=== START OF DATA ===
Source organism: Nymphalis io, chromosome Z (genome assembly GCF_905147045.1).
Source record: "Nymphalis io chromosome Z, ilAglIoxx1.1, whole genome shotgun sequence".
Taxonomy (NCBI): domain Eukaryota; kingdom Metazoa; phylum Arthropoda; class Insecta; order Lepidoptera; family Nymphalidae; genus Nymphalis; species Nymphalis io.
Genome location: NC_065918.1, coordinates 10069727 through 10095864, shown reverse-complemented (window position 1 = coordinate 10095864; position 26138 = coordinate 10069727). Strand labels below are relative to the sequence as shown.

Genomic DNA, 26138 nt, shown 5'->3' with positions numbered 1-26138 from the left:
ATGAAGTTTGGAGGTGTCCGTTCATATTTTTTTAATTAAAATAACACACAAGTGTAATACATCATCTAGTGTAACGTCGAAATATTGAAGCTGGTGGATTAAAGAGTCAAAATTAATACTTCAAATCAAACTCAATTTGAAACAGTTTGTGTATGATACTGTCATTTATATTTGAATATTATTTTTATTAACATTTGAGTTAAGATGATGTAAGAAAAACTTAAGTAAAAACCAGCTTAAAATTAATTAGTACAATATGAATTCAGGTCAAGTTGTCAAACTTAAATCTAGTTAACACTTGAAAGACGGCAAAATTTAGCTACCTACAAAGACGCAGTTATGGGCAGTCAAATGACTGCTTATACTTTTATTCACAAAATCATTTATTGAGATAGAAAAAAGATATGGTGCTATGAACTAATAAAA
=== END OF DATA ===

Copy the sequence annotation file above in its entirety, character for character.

Source organism: Nymphalis io, chromosome Z (genome assembly GCF_905147045.1).
Source record: "Nymphalis io chromosome Z, ilAglIoxx1.1, whole genome shotgun sequence".
Taxonomy (NCBI): domain Eukaryota; kingdom Metazoa; phylum Arthropoda; class Insecta; order Lepidoptera; family Nymphalidae; genus Nymphalis; species Nymphalis io.
Genome location: NC_065918.1, coordinates 10069727 through 10095864, shown reverse-complemented (window position 1 = coordinate 10095864; position 26138 = coordinate 10069727). Strand labels below are relative to the sequence as shown.

Genomic DNA, 26138 nt, shown 5'->3' with positions numbered 1-26138 from the left:
ATGAAGTTTGGAGGTGTCCGTTCATATTTTTTTAATTAAAATAACACACAAGTGTAATACATCATCTAGTGTAACGTCGAAATATTGAAGCTGGTGGATTAAAGAGTCAAAATTAATACTTCAAATCAAACTCAATTTGAAACAGTTTGTGTATGATACTGTCATTTATATTTGAATATTATTTTTATTAACATTTGAGTTAAGATGATGTAAGAAAAACTTAAGTAAAAACCAGCTTAAAATTAATTAGTACAATATGAATTCAGGTCAAGTTGTCAAACTTAAATCTAGTTAACACTTGAAAGACGGCAAAATTTAGCTACCTACAAAGACGCAGTTATGGGCAGTCAAATGACTGCTTATACTTTTATTCACAAAATCATTTATTGAGATAGAAAAAAGATATGGTGCTATGAACTAATAAAA